These practical considerations mean that you can’t realistically just expect to treat every word as a distinct entity. But if you have to group search terms, how do you know your groups are any good?
There is actually a simple way to test your groups. Keep in mind, that what you are striving for in a group of words is homogeneity. The more similar the words, the better the grouping, and the more disparate the words, the more likely the grouping is to show significant differences in internal performance.
So to check the quality of your groupings, you can review the search term performance within the group to look for significant variations. There are two places to do this. First, you can check within your bid management system for variations in click through. These variations are often indicative, but they can also be misleading because the results are shaped by a surrounding marketplace that isn’t necessarily constant.
On the web analytics side, however, you can get a purer read. If visits sourced from particular search terms within a group behave significantly differently, then the group isn’t homogenous. You can track at several levels here – but I don’t generally recommend focusing on distant measures like conversion. Instead, I expect problems in homogeneity to show up almost immediately on the web site.
So what I’d recommend looking at are two simple measures by keyword within a group. The first is % single access pages (SAP). If a search term within a group has significantly different SAP performance, then it probably doesn’t belong in the group.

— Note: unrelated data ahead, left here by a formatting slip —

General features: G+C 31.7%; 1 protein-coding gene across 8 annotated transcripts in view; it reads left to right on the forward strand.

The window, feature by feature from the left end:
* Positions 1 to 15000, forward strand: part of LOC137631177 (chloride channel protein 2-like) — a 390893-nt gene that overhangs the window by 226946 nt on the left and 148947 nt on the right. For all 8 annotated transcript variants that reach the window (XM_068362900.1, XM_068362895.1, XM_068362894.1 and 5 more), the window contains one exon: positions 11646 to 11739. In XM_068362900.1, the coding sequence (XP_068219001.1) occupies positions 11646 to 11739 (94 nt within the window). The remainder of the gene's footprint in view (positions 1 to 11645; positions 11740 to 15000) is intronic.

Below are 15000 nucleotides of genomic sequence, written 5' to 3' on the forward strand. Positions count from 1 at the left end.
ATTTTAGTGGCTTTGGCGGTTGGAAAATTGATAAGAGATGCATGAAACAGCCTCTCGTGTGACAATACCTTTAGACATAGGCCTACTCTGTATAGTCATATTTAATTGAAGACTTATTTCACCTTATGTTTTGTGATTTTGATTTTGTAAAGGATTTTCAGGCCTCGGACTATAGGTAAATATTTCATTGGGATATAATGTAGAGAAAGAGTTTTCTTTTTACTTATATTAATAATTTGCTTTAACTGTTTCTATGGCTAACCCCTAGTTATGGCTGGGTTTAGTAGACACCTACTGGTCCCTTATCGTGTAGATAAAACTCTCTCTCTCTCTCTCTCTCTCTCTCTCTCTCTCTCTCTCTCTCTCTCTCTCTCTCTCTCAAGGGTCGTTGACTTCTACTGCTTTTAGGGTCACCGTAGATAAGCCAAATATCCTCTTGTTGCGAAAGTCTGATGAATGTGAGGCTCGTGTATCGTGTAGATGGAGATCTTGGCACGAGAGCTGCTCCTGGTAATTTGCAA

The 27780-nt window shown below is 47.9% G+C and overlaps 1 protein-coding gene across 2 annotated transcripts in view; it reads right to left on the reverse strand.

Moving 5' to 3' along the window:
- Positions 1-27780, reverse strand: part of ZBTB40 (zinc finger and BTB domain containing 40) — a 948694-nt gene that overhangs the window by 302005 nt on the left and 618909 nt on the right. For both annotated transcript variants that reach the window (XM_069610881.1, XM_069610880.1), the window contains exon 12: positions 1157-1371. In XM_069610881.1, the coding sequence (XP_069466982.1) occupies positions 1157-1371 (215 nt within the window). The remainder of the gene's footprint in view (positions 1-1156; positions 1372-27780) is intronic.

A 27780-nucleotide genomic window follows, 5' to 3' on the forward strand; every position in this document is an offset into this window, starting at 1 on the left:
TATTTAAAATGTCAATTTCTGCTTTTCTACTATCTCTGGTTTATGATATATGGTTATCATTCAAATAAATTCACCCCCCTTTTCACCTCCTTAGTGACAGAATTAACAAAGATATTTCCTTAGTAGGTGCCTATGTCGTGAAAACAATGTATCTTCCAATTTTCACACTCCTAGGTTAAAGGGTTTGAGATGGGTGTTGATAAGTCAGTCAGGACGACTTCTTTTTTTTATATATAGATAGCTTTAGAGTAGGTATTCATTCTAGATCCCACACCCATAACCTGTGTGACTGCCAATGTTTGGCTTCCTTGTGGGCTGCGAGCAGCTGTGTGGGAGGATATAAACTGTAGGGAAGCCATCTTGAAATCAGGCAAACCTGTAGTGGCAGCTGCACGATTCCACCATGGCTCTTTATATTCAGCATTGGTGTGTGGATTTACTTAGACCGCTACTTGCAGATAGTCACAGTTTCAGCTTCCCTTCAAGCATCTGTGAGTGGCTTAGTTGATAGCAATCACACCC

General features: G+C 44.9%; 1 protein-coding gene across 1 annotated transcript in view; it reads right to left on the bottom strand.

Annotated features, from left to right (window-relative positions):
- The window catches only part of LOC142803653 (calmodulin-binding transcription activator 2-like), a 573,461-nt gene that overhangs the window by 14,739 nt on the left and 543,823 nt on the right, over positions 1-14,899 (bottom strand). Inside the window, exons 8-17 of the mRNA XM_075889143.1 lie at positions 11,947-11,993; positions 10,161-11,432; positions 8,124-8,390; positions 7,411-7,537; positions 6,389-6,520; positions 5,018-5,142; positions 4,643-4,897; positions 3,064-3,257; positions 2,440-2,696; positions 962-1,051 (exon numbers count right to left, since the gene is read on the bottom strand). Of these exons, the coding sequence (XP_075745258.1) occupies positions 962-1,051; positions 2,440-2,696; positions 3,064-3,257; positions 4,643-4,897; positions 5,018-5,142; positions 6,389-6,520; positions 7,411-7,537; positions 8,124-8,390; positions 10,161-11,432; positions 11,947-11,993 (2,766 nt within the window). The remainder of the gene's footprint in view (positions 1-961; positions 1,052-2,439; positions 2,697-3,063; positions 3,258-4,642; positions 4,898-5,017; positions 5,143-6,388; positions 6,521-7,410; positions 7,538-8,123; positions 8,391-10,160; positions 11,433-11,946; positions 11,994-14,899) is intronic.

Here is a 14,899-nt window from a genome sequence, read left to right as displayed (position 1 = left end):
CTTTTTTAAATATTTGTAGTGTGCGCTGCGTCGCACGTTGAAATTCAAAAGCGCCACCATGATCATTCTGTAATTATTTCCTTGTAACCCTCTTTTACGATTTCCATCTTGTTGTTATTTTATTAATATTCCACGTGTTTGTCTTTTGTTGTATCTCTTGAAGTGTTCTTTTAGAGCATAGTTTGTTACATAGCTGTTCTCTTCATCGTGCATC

Secondly, I’d look at 1st click to see which link path is chosen. If the visitors for a specific term tend to jump in a different direction than those from the rest of the group, then the search term probably doesn’t belong.
By measuring the variation in these two measures within an Ad Group, you can quickly test your hypotheses about Search Term homogeneity within an Ad Group. Having this empirical data is especially important for Agency buyers who are taking over new accounts and may not have learned all the subtleties of the business yet.
In our experience, these two simple measures will catch the vast majority of Ad Group mismatches.
If you’ve setup your measurement to include Ad Groups, you can generally automate a significant amount of this in reporting. It should be possible to capture the core statistics (Single Access Pages and Top Next Pages/Links) for both Group and individual terms. With a snapshot like this, you should be able to check your assumptions quickly and adjust your Ad Groups appropriately.
Since truly homogenous Ad Groups are absolutely essential to effective PPC Management and optimization, this is much bigger deal than most people realize.
There are some arguments that web analytics just won’t help solve. There are others where appropriate web measurement can effectively end the discussion. You probably wouldn’t have thought that deciding on the subjective placement of search terms in Ad Groups was one of the latter – but it’s just one of the many surprising ways that web measurement can support better Search Engine Marketing.